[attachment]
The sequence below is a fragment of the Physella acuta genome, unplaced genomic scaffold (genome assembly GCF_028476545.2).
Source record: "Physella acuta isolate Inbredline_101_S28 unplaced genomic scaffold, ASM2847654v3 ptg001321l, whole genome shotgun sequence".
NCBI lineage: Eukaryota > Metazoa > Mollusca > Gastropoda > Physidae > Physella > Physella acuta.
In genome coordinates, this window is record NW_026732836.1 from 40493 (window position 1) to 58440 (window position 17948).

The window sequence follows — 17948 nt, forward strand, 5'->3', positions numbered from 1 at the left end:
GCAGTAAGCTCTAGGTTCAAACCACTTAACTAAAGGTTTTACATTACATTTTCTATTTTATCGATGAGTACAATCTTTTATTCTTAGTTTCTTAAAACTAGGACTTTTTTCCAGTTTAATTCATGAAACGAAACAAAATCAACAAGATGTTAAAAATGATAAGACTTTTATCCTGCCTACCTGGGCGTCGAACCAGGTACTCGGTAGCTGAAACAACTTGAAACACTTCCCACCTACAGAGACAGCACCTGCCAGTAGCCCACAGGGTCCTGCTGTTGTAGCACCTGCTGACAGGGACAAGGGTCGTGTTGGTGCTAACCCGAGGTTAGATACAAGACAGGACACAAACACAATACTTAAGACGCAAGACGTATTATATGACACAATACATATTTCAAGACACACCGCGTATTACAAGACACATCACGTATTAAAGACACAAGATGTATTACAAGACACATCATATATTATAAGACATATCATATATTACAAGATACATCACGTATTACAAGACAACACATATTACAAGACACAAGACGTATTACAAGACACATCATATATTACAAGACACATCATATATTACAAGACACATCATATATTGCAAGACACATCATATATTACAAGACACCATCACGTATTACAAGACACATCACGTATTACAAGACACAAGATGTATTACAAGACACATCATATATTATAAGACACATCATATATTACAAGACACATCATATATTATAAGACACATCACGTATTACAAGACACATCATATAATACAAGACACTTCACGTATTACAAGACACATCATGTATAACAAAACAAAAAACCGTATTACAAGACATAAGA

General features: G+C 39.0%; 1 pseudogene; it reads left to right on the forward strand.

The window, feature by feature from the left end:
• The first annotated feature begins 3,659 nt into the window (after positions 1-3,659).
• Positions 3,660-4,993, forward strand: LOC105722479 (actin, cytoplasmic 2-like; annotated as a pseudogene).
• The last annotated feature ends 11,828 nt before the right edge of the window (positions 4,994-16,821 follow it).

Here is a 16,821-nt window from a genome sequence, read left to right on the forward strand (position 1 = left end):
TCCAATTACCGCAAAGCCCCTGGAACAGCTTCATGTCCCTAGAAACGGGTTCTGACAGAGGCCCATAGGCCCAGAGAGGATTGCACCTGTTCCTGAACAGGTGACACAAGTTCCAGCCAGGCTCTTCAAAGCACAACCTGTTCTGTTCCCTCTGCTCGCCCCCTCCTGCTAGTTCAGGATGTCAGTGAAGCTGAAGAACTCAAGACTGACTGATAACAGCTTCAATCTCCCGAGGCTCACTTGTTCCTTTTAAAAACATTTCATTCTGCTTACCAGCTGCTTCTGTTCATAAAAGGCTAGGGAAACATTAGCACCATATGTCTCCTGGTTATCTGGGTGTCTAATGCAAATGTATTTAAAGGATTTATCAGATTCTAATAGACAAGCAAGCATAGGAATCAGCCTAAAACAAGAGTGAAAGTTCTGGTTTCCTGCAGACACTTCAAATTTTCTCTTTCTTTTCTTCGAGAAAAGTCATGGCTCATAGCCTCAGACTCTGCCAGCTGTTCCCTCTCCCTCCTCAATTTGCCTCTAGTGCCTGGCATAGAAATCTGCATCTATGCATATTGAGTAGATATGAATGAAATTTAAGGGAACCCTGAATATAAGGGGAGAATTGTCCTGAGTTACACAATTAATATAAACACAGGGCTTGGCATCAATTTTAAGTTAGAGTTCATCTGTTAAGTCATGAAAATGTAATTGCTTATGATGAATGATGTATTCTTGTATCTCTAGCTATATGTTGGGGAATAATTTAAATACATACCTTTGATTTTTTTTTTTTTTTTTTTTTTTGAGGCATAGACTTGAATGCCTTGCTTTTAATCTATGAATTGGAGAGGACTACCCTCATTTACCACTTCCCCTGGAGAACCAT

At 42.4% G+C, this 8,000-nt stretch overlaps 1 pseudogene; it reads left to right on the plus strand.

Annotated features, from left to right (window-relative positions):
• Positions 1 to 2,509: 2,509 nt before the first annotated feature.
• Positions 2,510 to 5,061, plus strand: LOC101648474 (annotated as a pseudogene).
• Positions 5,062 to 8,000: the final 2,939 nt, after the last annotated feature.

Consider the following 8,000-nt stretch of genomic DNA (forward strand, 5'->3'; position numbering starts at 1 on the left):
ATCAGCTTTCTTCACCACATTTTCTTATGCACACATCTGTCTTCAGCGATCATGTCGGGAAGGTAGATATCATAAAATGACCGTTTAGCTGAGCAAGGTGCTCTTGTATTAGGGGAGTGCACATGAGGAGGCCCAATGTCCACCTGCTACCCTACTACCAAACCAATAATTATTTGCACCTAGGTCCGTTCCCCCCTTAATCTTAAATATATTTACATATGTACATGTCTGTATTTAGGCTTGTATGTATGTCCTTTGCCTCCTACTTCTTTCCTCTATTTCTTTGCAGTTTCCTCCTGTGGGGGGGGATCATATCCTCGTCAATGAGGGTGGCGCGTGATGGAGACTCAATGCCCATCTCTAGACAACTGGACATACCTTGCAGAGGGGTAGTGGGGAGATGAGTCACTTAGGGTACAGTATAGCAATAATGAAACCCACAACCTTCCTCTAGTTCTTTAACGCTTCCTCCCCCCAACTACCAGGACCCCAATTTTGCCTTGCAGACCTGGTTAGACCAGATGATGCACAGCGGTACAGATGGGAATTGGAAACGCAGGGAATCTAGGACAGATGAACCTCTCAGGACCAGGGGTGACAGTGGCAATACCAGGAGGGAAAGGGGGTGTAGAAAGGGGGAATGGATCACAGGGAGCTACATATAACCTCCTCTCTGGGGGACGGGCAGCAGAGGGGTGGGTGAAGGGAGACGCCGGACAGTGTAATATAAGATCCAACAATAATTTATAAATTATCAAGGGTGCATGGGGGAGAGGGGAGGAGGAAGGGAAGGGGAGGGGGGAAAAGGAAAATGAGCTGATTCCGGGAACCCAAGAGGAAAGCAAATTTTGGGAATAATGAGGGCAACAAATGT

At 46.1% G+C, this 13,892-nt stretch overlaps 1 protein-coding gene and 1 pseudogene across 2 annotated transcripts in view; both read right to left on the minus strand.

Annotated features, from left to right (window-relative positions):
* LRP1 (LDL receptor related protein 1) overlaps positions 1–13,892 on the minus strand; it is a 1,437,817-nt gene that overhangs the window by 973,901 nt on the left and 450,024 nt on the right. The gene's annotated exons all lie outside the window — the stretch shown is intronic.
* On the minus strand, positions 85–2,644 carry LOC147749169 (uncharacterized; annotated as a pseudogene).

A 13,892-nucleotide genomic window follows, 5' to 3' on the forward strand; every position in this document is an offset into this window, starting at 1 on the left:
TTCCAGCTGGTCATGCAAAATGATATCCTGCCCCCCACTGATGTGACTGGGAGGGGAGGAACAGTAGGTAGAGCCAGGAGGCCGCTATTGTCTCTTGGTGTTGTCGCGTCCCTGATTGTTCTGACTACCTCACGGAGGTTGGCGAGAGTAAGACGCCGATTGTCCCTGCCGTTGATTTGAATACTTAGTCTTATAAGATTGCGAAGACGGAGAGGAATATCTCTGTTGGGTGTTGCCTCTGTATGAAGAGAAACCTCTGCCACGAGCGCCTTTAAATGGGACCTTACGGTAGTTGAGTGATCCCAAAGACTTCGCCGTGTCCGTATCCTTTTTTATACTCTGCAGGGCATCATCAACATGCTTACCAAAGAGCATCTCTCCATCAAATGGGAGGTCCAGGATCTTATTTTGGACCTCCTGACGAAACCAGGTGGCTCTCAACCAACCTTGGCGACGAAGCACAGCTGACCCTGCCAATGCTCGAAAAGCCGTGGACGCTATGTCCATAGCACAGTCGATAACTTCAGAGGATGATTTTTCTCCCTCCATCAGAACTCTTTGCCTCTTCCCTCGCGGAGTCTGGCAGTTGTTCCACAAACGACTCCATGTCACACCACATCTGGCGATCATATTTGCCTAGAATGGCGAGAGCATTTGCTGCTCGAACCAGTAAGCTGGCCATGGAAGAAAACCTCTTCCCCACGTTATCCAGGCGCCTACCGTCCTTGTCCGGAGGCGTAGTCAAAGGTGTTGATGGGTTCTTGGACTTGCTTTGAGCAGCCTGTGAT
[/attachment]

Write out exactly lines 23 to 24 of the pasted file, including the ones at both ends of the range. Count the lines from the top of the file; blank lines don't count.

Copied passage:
* LRP1 (LDL receptor related protein 1) overlaps positions 1–13,892 on the minus strand; it is a 1,437,817-nt gene that overhangs the window by 973,901 nt on the left and 450,024 nt on the right. The gene's annotated exons all lie outside the window — the stretch shown is intronic.
* On the minus strand, positions 85–2,644 carry LOC147749169 (uncharacterized; annotated as a pseudogene).